Thinking of Buying Used? Consider What Matters Most
Thinking of buying one of the many used cars in MD? Before you make your move, you need to consider what matters most to you, and what you’re looking to get out of your used car purchase. After all, the used car buying process is a little different compared to buying a new car. For starters, you have many more options, which means you have many more decisions to make. Not only could you potentially buy a model that went out of style years ago, but you can get used cars that have different packages tacked on, different trim levels, and even custom or unique features, such as a particular paint job. Then, you need to think about what you’re looking to get out of a used car. Is quality and getting the best value for your dollar all you care about? Or are you just looking for a beater to drive around for a year? Or, maybe it’s a more up-to-date experience when it comes to technology and safety.
These are only a few examples of the type of questions you need to consider before making a move in the used car market, and there are plenty more you can dream up to ask yourself, I’m sure.
Remember, You Have More Options
In a nutshell, you need to ask what’s best for you, and what you’re looking to get out of your used car. Buying a new car is easy: you walk into the dealership, and take a look at around five or six of the hottest models from that brand. Select what trim you want, maybe an optional package or two, slap a down payment on the table, sign the contract, and drive off the lot with your new car.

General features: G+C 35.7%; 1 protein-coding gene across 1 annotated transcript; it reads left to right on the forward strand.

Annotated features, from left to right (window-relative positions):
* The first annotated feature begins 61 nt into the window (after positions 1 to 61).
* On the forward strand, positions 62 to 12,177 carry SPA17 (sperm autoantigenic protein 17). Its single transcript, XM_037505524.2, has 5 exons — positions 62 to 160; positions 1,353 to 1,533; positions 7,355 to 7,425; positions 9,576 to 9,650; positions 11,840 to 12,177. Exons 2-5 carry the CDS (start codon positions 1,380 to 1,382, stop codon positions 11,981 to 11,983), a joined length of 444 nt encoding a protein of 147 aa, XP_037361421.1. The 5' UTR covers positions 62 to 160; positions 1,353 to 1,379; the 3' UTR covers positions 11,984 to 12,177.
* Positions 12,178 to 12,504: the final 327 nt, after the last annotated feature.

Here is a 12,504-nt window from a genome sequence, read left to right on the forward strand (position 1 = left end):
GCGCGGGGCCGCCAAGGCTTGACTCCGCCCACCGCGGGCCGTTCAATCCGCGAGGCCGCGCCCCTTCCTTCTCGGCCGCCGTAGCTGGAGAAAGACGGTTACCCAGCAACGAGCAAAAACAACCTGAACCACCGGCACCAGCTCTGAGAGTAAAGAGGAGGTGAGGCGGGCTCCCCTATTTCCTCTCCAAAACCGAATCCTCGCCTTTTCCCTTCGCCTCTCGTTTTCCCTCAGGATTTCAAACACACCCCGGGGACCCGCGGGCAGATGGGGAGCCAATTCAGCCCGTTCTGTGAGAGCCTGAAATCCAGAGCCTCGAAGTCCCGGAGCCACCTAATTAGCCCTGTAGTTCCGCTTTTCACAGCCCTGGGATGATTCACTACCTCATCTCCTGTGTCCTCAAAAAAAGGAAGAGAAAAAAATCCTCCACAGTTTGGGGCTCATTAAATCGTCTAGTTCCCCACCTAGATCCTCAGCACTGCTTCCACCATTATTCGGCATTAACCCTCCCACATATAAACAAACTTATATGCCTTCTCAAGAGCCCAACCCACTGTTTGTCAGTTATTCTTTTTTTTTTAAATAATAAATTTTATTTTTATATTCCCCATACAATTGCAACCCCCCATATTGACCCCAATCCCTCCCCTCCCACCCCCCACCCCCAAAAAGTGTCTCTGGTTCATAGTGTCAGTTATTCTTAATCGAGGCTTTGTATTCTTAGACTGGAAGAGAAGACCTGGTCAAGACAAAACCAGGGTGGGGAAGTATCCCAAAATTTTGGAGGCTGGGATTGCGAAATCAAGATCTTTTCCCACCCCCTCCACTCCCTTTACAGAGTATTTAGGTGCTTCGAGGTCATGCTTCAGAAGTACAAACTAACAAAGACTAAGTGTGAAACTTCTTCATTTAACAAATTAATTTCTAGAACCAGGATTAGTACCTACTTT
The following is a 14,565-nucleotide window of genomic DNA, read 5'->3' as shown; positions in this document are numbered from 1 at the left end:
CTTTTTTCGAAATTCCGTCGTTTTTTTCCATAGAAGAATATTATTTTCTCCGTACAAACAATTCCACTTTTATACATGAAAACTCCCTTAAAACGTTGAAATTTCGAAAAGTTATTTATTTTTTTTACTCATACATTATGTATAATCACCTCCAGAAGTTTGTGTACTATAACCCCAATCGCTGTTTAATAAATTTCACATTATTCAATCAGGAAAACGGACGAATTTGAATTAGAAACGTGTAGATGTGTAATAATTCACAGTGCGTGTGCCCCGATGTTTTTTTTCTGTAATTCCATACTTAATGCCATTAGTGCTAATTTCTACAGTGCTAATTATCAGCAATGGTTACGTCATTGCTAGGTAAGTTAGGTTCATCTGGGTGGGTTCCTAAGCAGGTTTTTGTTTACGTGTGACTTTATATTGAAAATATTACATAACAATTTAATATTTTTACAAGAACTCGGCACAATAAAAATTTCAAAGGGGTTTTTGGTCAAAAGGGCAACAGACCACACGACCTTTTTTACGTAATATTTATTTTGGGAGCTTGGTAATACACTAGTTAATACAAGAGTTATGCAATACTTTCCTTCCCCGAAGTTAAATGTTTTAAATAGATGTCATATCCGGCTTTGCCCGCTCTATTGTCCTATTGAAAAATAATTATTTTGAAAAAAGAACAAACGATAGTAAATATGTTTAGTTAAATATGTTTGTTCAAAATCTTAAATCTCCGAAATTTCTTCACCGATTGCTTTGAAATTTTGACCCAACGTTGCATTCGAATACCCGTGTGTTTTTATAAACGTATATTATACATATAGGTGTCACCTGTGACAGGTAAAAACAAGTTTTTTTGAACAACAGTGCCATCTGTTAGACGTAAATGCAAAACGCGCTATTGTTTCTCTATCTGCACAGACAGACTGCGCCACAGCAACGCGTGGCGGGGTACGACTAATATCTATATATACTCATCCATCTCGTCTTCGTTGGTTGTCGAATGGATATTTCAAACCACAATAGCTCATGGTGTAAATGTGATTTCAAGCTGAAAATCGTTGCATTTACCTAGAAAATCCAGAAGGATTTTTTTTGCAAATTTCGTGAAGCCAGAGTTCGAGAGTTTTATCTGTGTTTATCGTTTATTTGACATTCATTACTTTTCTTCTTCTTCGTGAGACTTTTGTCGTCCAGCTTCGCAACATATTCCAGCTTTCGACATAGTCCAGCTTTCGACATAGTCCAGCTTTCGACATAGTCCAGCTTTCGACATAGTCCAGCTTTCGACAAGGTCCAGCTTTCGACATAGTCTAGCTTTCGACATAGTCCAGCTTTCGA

While the financial process of buying a used car at a dealership is similar to that of a new car, you’re going to have an entirely different shopping experience. Sure, all the familiar models are there from recognizable and beloved brands — but now there’s about nine different model years to choose from. Also, you have to consider how much you’re willing to spend on a used car. Is it going to be a $2,000 vehicle, or are you getting a certified pre-owned (CPO) vehicle that’s only a year old for a competitive price? Is it worth getting top-of-the-line insurance? Or are you just going to get basic coverage, since it would be foolish in your eyes to pay for insurance over the course of a year that costs just as much (or more) than the used car you’re considering?
Start with cost, and how much you’re willing to spend. This will help narrow down the seemingly endless amount of options presented to you. Because, there is truly a wide array of used vehicles set at different prices and in different conditions. Then, start asking yourself questions that relate to what you’re looking to get out of this purchase, like “do I value quality above all else?”
Do you Value Quality?
If the answer to this question is yes — and price isn’t a factor — then you’ll want to grab one of those certified pre-owned (CPO) vehicles I mentioned earlier.